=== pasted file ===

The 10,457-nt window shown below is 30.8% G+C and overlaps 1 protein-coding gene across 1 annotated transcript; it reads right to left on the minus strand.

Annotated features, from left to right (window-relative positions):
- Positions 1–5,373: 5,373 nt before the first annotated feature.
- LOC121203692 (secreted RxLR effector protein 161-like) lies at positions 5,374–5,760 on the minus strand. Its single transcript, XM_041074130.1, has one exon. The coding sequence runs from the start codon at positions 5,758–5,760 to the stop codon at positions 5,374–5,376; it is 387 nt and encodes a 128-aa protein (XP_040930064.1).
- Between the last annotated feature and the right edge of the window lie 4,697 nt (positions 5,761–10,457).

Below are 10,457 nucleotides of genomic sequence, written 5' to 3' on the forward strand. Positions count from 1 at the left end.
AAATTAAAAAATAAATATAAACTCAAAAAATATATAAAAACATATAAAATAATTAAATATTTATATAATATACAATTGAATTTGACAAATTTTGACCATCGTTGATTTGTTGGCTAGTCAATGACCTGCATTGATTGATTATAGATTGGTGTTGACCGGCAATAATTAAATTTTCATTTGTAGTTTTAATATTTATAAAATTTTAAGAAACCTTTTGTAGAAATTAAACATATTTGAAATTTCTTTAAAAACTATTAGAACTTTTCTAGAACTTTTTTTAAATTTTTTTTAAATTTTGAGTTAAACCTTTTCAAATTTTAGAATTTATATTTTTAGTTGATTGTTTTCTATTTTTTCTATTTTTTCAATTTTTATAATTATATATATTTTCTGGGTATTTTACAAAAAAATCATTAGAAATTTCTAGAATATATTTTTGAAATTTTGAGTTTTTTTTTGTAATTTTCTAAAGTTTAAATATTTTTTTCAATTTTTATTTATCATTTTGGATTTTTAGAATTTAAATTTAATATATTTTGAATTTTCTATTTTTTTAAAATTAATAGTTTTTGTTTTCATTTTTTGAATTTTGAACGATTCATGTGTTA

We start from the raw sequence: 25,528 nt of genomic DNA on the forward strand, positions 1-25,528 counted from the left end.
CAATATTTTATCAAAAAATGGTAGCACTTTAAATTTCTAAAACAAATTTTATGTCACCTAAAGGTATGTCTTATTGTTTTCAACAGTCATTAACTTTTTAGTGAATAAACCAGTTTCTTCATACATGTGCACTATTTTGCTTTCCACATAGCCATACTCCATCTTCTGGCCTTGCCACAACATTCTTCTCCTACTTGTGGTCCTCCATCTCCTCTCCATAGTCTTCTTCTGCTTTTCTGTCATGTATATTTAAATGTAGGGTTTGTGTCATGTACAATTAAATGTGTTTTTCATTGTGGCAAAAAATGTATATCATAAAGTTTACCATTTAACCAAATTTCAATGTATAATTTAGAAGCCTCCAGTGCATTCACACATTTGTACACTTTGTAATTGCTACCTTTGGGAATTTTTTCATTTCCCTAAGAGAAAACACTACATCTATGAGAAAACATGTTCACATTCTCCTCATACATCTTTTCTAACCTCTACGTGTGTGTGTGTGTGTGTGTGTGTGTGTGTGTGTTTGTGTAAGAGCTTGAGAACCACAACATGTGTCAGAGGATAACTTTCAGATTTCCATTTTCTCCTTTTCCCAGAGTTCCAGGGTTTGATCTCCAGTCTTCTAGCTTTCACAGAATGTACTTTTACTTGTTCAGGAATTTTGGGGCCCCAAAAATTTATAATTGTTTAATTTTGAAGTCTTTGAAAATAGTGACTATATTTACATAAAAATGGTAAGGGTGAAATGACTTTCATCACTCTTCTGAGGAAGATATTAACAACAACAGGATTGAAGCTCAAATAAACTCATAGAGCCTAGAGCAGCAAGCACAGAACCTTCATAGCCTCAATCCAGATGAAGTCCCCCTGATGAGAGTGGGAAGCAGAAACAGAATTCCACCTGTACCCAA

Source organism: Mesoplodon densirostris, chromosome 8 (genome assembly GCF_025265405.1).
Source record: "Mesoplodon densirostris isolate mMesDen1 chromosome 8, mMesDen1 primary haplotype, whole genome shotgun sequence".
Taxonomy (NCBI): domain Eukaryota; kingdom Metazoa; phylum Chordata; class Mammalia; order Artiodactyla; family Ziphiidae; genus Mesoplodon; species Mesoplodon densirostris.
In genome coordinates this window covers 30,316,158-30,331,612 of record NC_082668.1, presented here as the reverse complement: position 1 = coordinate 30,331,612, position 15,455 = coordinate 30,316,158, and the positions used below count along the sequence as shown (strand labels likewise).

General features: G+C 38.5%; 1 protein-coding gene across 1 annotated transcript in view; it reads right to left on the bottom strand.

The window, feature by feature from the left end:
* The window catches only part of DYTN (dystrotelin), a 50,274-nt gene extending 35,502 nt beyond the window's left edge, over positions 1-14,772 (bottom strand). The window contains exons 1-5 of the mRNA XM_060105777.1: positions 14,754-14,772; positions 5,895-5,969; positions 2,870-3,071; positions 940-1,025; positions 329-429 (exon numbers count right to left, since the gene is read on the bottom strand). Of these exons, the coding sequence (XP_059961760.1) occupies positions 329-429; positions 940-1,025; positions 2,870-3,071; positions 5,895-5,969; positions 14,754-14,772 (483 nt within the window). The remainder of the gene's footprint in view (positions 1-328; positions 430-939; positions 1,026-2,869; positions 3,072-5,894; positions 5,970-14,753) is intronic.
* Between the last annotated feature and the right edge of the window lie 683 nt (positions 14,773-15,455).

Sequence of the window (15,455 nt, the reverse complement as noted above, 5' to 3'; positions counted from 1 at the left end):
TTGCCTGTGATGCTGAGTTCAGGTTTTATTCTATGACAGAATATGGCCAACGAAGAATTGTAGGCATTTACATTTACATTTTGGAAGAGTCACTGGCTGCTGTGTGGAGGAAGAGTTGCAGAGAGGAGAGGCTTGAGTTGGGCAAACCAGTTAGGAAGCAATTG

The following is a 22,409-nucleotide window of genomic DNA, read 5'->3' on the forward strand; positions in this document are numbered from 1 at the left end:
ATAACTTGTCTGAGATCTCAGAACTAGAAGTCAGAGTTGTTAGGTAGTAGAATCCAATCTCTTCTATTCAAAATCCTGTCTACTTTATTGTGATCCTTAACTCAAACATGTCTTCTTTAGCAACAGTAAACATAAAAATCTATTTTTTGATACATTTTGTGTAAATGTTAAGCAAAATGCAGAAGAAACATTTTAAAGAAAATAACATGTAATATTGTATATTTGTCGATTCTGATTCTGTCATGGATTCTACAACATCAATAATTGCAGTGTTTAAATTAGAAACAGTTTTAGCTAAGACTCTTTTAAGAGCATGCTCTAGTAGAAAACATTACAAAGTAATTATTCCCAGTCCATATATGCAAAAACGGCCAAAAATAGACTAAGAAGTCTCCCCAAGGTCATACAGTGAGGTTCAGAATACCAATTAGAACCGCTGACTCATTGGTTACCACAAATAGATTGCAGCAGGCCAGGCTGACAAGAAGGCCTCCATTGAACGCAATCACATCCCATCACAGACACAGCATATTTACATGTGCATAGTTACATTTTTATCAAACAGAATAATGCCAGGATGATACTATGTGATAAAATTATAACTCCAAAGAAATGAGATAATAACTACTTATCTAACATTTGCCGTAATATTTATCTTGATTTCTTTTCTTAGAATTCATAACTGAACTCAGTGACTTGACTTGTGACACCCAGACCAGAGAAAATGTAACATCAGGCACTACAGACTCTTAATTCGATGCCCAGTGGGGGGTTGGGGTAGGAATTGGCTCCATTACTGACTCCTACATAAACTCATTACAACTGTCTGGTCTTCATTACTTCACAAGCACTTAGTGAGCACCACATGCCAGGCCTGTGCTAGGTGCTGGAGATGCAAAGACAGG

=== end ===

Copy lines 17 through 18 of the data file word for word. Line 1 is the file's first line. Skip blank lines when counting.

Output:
* Between the last annotated feature and the right edge of the window lie 683 nt (positions 14,773-15,455).

Sequence of the window (15,455 nt, the reverse complement as noted above, 5' to 3'; positions counted from 1 at the left end):